I’ve posted in the past about how Big Data + Machine Learning is disrupting lending, and about how this disruption in financial services often comes from below, from startups targeting the unbanked. The Economist notes that big data + machine learning is changing underwriting at even big insurers:
At least two big American life insurers already waive medical exams for some prospective customers partly because marketing data suggest that they have healthy lifestyles, says Tim Hill of Milliman, a consultancy that advises insurers on data-mining software systems.
The software picks up clues that are unavailable in medical records. Recklessness in one part of someone’s life is a pretty good signal of risk appetite in others, for example. A prospective policyholder with numerous speeding tickets is more likely than a safer driver to end up with a sports injury. The software also detects obscure correlations. People who frequent ATMs so they can make cash payments tend to live longer than those who prefer writing cheques or paying with credit cards, it turns out. People with long commutes tend to die younger. Why this should be is not clear: some speculate that ATM users tend to be more spontaneous types, who like to have cash in their pocket and whose lifestyle may be more active; others hypothesise that sedentary commutes mean less time to do something healthy in the evening.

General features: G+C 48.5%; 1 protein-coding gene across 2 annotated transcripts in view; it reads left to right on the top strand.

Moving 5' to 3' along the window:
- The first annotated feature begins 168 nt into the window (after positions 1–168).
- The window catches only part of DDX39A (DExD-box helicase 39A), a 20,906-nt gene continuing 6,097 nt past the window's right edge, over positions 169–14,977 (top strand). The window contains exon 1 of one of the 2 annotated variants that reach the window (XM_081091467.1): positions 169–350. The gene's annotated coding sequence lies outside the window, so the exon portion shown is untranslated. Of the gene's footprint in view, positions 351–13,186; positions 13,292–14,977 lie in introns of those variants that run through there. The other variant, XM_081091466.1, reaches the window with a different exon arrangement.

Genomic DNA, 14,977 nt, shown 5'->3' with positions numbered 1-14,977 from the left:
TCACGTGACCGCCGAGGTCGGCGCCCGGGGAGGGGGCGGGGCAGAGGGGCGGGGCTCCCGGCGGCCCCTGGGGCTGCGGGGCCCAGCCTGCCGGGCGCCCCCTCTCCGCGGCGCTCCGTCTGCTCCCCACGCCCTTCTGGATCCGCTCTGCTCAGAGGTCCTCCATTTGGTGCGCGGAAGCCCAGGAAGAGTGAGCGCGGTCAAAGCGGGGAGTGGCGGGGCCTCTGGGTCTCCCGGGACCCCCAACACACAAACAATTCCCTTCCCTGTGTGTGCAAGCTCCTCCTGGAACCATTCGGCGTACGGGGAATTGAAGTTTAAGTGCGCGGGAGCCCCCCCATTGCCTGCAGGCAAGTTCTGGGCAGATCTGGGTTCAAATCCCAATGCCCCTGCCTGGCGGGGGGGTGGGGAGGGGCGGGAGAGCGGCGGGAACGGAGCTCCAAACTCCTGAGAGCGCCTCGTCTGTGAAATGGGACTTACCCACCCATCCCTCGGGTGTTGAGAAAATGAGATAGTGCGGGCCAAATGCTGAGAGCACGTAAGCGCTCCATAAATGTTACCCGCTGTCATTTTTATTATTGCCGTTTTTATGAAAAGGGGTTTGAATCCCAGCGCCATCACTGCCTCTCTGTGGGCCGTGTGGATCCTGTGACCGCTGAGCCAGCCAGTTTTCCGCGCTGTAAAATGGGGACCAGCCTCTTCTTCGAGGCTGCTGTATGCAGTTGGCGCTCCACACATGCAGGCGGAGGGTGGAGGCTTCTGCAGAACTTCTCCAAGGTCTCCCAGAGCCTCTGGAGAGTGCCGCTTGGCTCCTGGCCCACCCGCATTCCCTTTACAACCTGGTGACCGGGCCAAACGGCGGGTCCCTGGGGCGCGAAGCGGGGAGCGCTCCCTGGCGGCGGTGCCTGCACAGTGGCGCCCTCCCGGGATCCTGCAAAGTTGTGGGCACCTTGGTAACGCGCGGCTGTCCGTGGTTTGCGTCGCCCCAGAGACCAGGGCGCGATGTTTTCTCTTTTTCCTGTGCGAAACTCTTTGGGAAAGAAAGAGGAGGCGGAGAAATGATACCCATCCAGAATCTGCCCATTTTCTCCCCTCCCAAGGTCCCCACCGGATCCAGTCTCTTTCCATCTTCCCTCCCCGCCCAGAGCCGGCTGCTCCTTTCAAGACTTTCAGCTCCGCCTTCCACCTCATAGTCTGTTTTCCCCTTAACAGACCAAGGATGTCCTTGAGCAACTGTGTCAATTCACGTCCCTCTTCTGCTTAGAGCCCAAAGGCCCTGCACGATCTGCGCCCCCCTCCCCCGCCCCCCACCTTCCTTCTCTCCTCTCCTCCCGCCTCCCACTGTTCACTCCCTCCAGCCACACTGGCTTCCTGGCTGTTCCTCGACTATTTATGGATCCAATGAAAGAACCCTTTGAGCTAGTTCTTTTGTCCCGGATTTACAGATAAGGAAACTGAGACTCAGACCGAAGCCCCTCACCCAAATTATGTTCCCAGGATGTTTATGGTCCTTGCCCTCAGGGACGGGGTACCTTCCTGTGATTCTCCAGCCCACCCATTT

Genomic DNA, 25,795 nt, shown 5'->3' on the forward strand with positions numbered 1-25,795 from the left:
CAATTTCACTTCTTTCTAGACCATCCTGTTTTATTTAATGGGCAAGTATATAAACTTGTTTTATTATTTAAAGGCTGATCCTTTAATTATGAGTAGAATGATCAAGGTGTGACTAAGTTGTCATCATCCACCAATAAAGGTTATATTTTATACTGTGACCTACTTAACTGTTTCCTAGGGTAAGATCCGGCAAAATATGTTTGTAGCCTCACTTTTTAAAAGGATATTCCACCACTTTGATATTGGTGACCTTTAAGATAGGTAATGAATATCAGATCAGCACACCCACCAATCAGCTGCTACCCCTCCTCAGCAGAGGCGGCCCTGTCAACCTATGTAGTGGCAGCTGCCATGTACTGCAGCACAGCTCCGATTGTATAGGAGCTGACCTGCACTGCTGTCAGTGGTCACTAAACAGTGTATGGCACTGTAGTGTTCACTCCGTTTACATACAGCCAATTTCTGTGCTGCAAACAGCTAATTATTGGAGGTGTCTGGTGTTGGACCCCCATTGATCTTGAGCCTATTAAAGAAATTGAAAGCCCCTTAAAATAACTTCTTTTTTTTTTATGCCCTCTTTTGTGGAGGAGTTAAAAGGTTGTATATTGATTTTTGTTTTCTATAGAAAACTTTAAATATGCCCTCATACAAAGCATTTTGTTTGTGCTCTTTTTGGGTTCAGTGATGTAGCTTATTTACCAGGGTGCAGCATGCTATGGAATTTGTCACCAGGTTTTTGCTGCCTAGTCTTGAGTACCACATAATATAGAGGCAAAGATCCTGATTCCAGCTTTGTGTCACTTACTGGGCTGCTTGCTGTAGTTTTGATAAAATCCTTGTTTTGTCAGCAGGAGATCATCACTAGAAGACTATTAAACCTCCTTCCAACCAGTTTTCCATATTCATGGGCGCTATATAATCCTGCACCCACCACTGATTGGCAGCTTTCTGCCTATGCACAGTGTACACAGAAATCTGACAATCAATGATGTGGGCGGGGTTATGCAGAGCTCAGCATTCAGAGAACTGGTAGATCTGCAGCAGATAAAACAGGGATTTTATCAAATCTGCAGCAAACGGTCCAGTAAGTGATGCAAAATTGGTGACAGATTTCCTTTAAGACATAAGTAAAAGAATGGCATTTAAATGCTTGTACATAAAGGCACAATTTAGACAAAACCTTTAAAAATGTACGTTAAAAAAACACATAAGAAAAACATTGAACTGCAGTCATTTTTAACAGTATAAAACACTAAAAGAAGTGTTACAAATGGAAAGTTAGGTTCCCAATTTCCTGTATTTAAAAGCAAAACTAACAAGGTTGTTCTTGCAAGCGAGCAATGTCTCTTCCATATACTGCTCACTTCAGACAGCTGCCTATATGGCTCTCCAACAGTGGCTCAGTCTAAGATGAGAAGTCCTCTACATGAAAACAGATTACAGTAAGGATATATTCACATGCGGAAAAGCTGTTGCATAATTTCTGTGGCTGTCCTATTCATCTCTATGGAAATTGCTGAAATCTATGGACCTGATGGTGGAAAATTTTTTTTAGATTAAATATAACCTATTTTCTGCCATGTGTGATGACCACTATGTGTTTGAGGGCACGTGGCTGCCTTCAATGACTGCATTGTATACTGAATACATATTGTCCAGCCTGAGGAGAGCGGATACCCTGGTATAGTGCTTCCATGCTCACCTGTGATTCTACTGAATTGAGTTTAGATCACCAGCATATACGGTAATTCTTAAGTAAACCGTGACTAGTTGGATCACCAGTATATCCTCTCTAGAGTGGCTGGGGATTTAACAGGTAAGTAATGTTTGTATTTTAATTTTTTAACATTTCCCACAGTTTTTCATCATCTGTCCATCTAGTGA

Interestingly, the advantage in using new sources of data to underwrite appears to lie more in cost reduction and speed to decision than accuracy:
But manual underwriting with medical tests can cost hundreds of dollars and, according to one estimate, drags on for an average of 42 days in America and Europe. That gives potential customers ample time to talk to a competitor or walk away. Automated underwriting can cost a tenth as much and be done once a human reviews the software’s recommendation.
Much of this is still in the anecdotal and experimental stage, but it is exciting to see that even big insurance companies can embrace new ideas.